We had a launch party today at 1:02pm EST, as NASA and USGS successfully launched the Landsat Data Continuity Mission (LDCM) spacecraft aboard an Atlas-5 rocket, from Vandenberg Air Force Base in California. After launch, LDCM became Landsat 8, continuing in the the Landsat data series legacy, which has provided beautiful imagery of the Earth to the scientific community and the general public since 1972. Thanks to the U.S. Government’s investments in remote sensing and technology, and ongoing commitment to open data, we have unprecedented time-series imagery of the entire globe, for several decades. We are really excited to start using this data.
Launch party @MapBox HQ in DC
Landsat 8, while designed to continue the data series, is powered by new technologies never before available to previous Landsats. I’m going to run through the two instruments onboard the spacecraft.
Operational Land Imager (OLI)
The Operational Land Imager (OLI) - LDCM VIS/IR Instrument, Credit: NASA/GSFC/Landsat
The OLI instrument will measure reflected visible light, near infrared, and shortwave infrared across 8 bands, each with a spatial resolution of 30 meters per pixel and a swath of 185km. The panchromatic band has a spatial resolution of 15 meters per pixel, and measures all visible light. Unlike previous Landsat images which had whiskbroom sensors, Landsat 8 utilizes a “push-broom” sensor, which is more sensitive (with over 7,000 detectors per band) and has fewer moving parts.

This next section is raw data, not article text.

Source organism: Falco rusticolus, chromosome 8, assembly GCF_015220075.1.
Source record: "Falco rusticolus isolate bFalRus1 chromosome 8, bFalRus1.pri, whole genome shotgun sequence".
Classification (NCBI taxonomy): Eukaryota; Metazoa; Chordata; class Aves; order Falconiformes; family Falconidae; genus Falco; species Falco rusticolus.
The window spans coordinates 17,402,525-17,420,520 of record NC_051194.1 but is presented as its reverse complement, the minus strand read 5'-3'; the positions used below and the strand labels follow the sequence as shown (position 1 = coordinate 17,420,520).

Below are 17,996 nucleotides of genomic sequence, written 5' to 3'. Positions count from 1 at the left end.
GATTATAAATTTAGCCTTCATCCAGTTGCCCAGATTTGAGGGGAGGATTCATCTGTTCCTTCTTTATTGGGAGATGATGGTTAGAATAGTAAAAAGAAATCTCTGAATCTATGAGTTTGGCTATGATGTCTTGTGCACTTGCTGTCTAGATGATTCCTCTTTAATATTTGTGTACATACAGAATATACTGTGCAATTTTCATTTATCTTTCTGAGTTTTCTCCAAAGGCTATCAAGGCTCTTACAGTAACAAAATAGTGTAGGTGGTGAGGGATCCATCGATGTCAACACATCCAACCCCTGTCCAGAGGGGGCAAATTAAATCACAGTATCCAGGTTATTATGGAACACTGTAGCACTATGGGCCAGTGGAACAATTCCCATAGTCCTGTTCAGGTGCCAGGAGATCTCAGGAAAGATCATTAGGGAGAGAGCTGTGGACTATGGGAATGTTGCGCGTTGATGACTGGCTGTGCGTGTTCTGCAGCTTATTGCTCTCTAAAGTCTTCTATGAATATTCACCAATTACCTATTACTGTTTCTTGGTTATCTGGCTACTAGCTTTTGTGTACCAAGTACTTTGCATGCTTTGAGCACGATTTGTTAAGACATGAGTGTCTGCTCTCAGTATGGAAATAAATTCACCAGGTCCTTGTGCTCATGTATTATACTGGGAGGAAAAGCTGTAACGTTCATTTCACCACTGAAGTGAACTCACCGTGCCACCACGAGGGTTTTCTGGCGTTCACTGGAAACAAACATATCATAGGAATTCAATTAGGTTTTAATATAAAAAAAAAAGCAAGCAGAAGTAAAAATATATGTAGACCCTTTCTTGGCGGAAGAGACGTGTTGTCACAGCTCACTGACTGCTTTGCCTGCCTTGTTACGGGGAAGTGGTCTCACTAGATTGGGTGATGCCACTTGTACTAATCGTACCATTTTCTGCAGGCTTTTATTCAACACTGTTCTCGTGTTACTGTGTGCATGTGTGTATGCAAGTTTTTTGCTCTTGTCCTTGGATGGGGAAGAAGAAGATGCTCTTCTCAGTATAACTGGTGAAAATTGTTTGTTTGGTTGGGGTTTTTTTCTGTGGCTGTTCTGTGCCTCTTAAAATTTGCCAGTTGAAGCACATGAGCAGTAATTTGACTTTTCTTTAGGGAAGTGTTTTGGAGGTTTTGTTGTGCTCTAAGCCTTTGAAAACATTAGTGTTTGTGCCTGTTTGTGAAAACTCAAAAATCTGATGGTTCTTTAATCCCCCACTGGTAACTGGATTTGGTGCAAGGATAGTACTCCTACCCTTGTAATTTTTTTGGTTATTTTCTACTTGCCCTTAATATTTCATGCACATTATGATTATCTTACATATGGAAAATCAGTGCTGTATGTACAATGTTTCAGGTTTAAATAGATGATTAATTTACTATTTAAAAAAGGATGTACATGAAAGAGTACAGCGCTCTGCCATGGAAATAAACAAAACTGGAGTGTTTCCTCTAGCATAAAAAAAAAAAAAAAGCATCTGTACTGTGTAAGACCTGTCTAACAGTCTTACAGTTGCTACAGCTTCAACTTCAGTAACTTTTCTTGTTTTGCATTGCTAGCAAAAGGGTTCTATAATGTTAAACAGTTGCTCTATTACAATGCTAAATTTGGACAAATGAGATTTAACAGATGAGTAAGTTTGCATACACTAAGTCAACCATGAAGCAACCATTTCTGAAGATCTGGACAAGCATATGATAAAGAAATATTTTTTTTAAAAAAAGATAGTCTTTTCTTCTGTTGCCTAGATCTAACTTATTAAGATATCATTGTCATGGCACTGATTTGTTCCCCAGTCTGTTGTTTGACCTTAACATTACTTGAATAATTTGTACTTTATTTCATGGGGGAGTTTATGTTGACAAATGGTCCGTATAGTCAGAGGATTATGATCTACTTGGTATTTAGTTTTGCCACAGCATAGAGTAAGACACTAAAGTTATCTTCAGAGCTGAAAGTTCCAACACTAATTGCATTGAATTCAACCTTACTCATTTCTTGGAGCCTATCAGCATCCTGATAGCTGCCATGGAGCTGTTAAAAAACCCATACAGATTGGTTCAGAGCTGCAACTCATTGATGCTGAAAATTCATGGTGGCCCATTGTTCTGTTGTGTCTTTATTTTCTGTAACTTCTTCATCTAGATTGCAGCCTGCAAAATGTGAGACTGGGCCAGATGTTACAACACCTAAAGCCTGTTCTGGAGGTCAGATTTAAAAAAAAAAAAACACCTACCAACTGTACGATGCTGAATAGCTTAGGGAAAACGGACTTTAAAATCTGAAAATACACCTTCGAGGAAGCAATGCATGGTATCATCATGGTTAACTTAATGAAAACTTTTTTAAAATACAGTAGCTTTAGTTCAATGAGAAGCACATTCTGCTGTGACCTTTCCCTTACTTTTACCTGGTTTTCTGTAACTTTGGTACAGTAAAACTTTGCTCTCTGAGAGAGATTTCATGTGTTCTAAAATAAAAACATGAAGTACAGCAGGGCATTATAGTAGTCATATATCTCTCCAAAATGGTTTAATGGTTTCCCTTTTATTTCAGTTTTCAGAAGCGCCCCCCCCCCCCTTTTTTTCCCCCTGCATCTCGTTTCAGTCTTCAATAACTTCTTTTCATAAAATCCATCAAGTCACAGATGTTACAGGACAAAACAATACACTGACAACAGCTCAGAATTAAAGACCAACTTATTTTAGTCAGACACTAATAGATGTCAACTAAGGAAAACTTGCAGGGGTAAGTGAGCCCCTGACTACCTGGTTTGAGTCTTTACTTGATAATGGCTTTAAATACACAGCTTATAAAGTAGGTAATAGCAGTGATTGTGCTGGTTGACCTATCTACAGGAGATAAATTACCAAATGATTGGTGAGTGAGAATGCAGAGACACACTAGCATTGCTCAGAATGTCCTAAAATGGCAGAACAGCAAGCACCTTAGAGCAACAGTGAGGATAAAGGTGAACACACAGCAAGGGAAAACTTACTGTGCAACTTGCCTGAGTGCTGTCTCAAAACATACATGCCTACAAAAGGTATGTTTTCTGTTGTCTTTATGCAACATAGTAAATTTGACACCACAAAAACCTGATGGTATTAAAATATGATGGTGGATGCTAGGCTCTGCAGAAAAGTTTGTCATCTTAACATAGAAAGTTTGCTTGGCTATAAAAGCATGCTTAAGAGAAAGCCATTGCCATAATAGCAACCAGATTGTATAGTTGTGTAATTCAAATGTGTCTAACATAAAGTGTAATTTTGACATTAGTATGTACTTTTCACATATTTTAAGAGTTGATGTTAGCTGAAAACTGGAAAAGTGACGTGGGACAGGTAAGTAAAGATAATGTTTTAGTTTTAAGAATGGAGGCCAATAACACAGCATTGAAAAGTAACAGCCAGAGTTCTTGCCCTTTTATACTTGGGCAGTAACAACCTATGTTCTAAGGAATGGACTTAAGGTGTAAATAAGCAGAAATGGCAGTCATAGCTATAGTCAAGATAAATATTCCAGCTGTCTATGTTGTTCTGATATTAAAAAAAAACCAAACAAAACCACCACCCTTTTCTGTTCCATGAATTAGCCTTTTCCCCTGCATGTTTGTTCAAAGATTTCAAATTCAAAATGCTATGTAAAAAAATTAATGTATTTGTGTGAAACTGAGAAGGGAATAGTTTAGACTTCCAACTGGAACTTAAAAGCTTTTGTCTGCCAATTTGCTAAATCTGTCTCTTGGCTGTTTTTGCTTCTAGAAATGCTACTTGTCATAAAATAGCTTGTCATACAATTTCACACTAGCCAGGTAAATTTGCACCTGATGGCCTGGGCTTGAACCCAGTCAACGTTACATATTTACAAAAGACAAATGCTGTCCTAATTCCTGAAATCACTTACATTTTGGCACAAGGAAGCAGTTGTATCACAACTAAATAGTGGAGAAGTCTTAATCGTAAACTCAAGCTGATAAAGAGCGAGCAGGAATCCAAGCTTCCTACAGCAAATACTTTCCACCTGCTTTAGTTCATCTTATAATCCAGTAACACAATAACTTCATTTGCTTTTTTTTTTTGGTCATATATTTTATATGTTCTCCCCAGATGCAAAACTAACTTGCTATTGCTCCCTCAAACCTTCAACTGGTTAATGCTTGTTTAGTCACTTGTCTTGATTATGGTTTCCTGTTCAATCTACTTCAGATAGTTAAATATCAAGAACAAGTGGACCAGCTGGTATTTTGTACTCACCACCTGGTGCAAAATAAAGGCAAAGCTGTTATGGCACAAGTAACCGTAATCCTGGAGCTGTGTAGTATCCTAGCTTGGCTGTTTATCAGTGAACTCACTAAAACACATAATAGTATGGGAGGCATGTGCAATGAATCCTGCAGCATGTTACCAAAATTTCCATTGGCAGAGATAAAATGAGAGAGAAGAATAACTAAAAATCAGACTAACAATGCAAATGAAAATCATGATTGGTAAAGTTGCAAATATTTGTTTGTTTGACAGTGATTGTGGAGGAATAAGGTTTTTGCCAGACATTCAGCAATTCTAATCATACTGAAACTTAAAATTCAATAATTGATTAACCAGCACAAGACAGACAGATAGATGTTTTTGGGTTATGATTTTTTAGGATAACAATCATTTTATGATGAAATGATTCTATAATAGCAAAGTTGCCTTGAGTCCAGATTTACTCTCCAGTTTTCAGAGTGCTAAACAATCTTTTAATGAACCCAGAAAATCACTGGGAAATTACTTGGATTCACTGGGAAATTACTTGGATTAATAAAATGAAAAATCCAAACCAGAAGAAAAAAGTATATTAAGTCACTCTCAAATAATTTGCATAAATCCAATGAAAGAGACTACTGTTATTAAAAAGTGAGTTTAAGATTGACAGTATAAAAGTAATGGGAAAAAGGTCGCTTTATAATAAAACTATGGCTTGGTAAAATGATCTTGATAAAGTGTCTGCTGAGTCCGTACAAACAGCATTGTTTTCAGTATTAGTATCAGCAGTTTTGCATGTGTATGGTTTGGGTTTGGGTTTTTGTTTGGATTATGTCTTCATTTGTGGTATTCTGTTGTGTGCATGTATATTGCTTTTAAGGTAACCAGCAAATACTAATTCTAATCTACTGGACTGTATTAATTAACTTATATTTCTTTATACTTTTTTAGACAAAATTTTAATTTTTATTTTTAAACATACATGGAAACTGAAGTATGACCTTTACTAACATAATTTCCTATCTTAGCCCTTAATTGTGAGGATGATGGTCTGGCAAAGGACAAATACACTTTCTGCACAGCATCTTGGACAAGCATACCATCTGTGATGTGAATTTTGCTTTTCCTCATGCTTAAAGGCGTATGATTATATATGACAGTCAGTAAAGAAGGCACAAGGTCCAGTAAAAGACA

Landsat 8’s OLI instrument retains 7 of the 8 mutispectral bands of Landsat ETM+, omitting the thermal infrared band, for which Landsat 8 has a dedicated instrument, Thermal Infrared Sensor (TIRS), to measure. The OLI instrument will provide two additional new bands: band 1, which is sensitive to ocean color near land coasts; and band 9, a shortwave-infrared band, designed to aid in cloud detection.
Relationship of Landsat 8 to ETM+
Thermal Infrared Sensor(TIRS)
The Cryocooler —Part of the LDCM Thermal Infrared Sensor (TIRS), Credit: NASA/GSFC/Landsat
Continuing in the tradition of Landsat 5’s Thematic Mapper and Landsat 7’s Enhanced Thematic Mapper-Plus, Landsat 8 will provide precide measurements of the Earth’s thermal infrared radiation. Unlike other Landsat models, Landsat 8 has a dedicated instrument for thermal infrared raditation, TIRS, which has two thermal bands.
Landsat 8’s TIRS instrument utilizes a pushbroom sensor like OLI and has a resolution of 100 meters per pixel. The TIRS instrument pioneers a new technology – Quantum Well Infrared Photodetectors (QWIPs) – that uses the laws of quantum mechanics to measure the Earth’s thermal radiation.